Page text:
In addition, the IRS is also working with key partners to better educate taxpayers and tax professionals on filing requirements.
The IRS reminds taxpayers that many non-filers are actually owed refunds, and they are also encouraged to look into filing their tax returns. The deadline for claiming refunds on 2016 tax returns is April 15, 2020.
For taxpayers who haven't filed in previous years, the IRS has current and prior year tax forms and instructions available on the IRS.gov Forms and Publications page or by calling toll-free 800-TAX-FORM (800-829-3676).
Taxpayers who are missing Forms W-2, 1098, 1099 or 5498 should request copies from their employer, bank or other payer. Those who are unable to obtain these missing forms can order a free wage and income transcript at IRS.gov using the Get Transcript Online tool. Alternatively, taxpayers can file Form 4506-T to request a wage and income transcript. This transcript shows data from information returns received by the IRS, such as Forms W-2, 1099, 1098, Form 5498 and IRA contribution information. Taxpayers can use the information from the transcript to file their tax return.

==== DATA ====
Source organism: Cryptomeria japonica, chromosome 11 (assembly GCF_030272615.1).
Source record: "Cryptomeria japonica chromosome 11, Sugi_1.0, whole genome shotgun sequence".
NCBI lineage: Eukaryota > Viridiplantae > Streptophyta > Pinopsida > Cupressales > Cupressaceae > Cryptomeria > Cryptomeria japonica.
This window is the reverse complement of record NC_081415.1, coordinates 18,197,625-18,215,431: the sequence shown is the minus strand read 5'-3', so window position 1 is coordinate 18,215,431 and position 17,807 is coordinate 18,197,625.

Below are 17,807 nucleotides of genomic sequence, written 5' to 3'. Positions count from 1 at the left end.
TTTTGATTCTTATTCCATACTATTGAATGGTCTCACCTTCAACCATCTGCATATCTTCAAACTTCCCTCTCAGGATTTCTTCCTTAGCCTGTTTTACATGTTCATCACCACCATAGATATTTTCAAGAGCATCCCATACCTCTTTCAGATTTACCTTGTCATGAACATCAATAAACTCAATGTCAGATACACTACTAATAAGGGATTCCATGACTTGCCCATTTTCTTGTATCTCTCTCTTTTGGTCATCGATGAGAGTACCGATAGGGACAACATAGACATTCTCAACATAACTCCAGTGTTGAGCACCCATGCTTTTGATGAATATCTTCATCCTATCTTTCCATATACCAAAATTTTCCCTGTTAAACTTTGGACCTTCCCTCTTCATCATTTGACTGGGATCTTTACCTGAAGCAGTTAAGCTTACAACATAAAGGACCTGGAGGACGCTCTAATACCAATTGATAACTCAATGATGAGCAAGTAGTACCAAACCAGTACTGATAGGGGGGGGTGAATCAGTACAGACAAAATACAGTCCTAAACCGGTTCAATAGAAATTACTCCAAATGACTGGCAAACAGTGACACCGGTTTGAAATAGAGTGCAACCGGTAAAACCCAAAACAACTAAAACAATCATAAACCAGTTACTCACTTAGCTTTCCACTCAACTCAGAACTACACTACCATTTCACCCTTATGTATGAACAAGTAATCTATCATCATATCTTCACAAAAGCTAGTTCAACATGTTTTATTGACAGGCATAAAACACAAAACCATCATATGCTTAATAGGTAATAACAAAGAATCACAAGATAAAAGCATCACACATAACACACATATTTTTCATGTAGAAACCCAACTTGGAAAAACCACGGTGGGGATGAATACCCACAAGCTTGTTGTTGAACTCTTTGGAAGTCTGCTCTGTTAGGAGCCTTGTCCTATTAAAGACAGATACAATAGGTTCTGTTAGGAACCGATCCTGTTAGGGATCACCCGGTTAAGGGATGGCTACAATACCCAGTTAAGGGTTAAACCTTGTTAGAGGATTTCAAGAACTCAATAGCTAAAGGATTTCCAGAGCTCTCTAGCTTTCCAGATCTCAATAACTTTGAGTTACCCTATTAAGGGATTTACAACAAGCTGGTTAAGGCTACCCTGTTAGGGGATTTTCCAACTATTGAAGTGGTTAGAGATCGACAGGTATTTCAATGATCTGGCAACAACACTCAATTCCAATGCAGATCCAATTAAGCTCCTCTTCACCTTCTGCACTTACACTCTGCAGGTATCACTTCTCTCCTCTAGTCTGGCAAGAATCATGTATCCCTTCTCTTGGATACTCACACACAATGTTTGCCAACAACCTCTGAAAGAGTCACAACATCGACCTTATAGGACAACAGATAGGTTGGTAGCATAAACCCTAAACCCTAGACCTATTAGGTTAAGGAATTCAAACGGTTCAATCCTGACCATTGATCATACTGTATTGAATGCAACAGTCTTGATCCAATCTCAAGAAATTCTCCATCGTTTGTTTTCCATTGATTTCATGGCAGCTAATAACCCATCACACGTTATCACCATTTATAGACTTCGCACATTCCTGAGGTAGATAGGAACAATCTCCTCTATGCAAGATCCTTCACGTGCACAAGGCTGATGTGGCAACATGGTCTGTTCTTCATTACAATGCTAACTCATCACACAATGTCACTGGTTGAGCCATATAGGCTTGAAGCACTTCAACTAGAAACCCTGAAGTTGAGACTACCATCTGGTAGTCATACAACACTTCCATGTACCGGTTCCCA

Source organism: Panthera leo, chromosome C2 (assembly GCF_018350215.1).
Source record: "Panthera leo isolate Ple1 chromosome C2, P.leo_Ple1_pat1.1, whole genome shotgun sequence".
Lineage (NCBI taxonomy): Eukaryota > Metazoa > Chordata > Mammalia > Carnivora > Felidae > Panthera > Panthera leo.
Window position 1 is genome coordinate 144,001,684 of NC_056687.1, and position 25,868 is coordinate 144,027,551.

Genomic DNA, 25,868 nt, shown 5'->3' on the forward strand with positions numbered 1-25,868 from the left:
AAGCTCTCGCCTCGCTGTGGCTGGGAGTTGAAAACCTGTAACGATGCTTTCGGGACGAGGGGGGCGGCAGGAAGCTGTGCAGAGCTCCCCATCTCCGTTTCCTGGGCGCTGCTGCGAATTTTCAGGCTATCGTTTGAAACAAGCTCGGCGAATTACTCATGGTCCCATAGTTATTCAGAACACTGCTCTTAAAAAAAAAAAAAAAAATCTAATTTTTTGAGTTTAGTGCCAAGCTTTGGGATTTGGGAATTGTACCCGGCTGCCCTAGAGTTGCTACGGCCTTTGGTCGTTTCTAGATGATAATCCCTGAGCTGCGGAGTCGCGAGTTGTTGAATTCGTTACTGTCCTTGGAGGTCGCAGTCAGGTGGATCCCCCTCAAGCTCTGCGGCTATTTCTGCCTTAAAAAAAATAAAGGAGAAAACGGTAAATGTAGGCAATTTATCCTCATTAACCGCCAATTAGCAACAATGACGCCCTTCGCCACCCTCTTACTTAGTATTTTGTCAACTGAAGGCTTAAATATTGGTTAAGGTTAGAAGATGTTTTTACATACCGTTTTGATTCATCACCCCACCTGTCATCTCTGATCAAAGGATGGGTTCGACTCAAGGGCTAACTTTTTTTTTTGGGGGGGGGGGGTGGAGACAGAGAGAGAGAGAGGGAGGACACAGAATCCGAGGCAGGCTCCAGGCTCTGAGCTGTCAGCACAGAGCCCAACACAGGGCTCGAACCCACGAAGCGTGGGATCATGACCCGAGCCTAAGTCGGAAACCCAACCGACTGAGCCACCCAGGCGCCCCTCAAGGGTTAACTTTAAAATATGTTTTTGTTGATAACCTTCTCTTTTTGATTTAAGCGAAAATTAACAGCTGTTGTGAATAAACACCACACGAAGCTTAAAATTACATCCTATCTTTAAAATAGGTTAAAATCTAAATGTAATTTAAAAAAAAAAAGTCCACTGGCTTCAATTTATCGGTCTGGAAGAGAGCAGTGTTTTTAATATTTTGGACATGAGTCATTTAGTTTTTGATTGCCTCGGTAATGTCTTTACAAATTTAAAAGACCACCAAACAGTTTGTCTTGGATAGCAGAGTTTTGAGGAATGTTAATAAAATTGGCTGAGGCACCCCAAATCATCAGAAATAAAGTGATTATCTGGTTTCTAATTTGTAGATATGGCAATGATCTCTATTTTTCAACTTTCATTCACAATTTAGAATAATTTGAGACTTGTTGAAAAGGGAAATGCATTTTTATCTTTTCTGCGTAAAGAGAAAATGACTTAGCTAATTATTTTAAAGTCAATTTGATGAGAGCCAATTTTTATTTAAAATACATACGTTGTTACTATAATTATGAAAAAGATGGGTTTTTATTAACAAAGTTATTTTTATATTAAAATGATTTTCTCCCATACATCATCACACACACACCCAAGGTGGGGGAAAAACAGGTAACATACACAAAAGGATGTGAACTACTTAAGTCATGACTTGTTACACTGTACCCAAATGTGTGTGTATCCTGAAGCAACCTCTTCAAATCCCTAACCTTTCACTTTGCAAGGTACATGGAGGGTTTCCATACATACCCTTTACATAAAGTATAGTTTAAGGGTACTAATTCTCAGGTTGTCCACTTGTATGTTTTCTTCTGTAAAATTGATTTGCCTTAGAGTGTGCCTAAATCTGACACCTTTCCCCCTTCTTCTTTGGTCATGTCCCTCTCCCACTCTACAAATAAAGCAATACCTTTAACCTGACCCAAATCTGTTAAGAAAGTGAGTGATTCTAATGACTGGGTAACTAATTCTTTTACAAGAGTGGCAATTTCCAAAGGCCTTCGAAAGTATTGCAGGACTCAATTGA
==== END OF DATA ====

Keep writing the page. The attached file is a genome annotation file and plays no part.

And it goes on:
Copyright 2020 by A/N Group, Inc. This publication is designed to provide accurate and authoritative information in regard to the subject matter covered. It is distributed with the understanding that the publisher is not engaged in rendering legal, accounting, or other professional service. If legal advice or other expert assistance is required, the services of a competent professional should be sought. The information is not necessarily a complete summary of all materials on the subject. Copyright is not claimed on material from U.S. Government sources.--ISSN 1089-1536
--Last Update 02/20/20